- A majority of senior finance executives say that risk management is not an important strategic tool at their organizations, and most have not articulated their risk appetite in pursuit of objectives, according to a new survey.
Additionally, fewer than half of respondents believe that existing risk exposures are considered when evaluating new strategic initiatives. That’s according to a survey of 1,093 CFO-level AICPA members.
Just 25% of companies have a formal enterprise risk management (ERM) process in place, according to results of the survey, which was conducted by the ERM Initiative at North Carolina State University. A survey report is available at tinyurl.com/maf7yvx.
Companies are not as likely now, compared with a few years ago, to appoint a chief risk officer, one of several examples where ERM practices appear to have gone stagnant. In 2012, 38% of respondents said their companies had chief risk officers. In the most recent survey, conducted last fall, that number had fallen to 32%. The percentage is still higher than in the first edition of the survey in 2009, when 18% of respondents said their companies had a chief risk officer.
- During the recession, many companies were hesitant to buy new computer hardware or upgrade software. For some, it was hard to justify the investment when cost-cutting was the norm and aging equipment was still working.
But an improvement in economic conditions, the need to provide customers better technology, and heightened concern about cybersecurity have led to a steady increase in information technology investment over the past few years.
CPA decision-makers have carried a positive outlook on IT spending in recent quarters, according to the Business & Industry Economic Outlook Survey for the first quarter of 2015 released by the AICPA. Survey results are available at tinyurl.com/93a9s7n.
Although IT spending projections declined slightly in the most recent outlook, it is one of four survey indicators that remained above 75. A reading above 50 indicates a generally positive outlook.
Meanwhile, more CPA decision-makers are optimistic about the U.S. economy than any time in the past 10 years, according to the outlook. While the momentum of executives’ optimism slowed overall in the most recent quarter, respondents remain positive about revenue and profit projections, especially when compared with first-quarter numbers in previous years. And that, in part, is emboldening companies to spend more on IT.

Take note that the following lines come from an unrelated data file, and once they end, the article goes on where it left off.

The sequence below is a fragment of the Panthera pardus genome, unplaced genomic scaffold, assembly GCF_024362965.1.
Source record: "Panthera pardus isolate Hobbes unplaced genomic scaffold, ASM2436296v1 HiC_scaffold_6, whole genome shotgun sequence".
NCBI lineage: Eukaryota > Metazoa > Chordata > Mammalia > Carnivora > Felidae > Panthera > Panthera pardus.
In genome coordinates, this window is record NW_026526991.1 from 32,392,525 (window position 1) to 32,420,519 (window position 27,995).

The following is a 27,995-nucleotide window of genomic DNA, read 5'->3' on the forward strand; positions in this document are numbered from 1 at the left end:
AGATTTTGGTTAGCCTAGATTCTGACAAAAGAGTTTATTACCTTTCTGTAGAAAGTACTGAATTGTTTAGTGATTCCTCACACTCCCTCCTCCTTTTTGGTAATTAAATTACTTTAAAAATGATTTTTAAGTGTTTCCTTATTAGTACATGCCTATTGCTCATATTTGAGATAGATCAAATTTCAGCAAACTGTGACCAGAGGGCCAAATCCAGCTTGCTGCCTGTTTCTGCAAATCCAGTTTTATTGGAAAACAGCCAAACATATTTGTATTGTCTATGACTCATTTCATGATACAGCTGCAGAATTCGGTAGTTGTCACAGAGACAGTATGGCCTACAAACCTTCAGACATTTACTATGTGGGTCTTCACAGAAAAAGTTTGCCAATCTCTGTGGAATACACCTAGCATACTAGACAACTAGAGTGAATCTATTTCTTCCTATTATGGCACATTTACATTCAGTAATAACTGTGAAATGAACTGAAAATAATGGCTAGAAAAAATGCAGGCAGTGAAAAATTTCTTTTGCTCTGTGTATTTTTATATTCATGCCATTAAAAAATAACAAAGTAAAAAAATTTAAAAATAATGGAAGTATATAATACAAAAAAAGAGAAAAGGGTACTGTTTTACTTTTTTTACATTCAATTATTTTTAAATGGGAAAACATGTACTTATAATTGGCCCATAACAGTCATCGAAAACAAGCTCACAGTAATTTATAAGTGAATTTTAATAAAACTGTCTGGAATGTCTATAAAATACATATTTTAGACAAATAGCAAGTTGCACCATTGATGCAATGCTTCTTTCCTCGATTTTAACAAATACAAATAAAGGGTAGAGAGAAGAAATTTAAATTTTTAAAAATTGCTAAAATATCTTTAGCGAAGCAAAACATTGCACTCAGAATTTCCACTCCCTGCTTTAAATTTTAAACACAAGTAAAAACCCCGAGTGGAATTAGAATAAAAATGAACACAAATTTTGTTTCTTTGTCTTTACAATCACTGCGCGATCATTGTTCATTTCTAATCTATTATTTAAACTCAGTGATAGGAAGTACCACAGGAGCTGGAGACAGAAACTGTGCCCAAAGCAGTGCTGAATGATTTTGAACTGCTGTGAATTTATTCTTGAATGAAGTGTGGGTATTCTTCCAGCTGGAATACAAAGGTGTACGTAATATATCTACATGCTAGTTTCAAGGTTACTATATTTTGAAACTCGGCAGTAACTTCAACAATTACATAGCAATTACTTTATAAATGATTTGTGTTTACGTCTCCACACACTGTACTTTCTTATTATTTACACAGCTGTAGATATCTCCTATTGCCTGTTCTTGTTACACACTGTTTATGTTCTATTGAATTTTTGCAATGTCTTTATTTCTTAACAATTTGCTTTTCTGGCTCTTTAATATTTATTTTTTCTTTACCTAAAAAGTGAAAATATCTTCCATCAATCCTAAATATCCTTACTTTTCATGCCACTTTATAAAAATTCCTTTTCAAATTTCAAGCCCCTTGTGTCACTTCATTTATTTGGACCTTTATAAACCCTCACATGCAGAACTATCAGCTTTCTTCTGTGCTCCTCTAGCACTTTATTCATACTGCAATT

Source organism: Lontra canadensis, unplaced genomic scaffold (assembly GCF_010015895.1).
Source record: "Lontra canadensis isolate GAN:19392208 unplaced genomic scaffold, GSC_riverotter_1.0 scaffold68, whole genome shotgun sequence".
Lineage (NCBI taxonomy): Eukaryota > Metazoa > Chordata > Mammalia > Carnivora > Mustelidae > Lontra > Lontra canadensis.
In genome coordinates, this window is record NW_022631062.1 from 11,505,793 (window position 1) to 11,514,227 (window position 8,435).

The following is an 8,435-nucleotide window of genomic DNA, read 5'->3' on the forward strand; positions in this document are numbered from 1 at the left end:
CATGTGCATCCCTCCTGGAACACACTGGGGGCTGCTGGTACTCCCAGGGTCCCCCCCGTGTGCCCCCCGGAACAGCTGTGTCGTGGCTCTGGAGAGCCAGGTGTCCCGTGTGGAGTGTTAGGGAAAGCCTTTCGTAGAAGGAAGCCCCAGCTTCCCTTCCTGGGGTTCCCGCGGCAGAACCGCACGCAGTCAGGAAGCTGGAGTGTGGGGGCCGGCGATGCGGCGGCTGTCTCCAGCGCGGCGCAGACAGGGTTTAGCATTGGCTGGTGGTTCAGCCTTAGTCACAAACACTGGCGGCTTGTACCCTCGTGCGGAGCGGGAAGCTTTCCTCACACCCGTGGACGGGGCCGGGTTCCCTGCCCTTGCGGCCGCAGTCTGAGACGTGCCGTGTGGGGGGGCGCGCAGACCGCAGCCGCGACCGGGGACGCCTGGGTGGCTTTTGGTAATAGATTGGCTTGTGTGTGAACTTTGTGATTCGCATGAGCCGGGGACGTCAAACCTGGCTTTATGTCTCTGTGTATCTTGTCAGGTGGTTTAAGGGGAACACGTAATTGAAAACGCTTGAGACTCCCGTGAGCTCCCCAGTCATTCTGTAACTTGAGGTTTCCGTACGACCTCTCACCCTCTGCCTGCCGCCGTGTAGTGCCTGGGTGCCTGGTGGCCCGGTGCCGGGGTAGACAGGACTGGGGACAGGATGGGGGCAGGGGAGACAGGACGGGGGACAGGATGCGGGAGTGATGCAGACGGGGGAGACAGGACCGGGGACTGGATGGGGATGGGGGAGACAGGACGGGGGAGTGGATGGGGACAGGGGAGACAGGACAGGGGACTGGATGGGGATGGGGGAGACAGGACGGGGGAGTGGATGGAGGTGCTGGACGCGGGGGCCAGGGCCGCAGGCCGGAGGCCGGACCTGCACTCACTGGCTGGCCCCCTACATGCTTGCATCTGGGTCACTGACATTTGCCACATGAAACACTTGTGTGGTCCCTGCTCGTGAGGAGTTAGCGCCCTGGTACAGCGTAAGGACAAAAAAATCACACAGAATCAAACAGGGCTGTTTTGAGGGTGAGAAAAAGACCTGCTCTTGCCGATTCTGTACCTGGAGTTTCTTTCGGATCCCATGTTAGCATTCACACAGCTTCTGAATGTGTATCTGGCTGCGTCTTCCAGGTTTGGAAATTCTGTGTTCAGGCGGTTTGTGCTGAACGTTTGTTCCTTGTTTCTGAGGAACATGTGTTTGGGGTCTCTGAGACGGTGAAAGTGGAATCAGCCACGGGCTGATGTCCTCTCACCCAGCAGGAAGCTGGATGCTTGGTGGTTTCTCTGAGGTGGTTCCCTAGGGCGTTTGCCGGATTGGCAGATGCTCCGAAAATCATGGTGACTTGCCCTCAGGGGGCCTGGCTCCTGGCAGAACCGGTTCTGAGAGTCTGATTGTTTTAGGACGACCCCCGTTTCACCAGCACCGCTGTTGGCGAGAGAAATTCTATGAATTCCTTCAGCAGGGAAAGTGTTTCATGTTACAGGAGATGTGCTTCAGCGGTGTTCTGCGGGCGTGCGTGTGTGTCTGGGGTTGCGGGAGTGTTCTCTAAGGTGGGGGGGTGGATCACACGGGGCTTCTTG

- Rules proposed by the SEC would require certain companies to disclose their hedging policies for directors and employees.
Under the proposal, companies would be required to disclose whether directors, officers, and other employees are permitted to hedge or offset any decrease in the market value of equity securities granted by the company.
The proposed rules, available at tinyurl.com/mafb4ny, would apply to securities granted as compensation or held—directly or indirectly—by employees or directors.
The disclosures would be required in proxy statements and information statements for the election of directors. The proposed rules would apply to companies subject to the federal proxy rules, including:
- Smaller reporting companies.
- Emerging growth companies.
- Business development companies.
- Registered closed-end investment companies with shares listed and registered on a national securities exchange.
Disclosure would apply to equity securities of the company, its parent, subsidiary, or any subsidiary of any parent of the company that is registered under Section 12 of the Exchange Act.
The proposed rules were mandated by the Dodd-Frank Wall Street Reform and Consumer Protection Act, P.L. 111-203.
The SEC will seek public comment on the proposed rule amendments for 60 days following their publication in the Federal Register. Comments can be made at the SEC’s website at tinyurl.com/k4u7ydb.
- The AICPA Conflict Minerals Task Force has developed new questions and answers (Q&As .14–.15) to provide nonauthoritative guidance addressing matters that practitioners performing independent private-sector audit engagements of conflict minerals reports may wish to cover in management representation letters and practitioner responsibility with respect to internal controls.
The Q&As, available at tinyurl.com/mluexo7, relate to representations that a practitioner might obtain from management in an engagement to perform an independent private-sector audit of a conflict minerals report, and the practitioner’s responsibility with respect to gaining an understanding of and testing internal controls in performing an independent private-sector audit.
In addition, the AICPA resource describing conflict minerals report attributes that facilitate an independent private-sector audit has been updated based on conflict minerals reports filed, and to reflect recent SEC guidance. The resource is available at tinyurl.com/ls69amm.
More information, including previously issued Q&As .01 to .13, is available on the AICPA Conflict Minerals Resources webpage at tinyurl.com/cdgwk9p.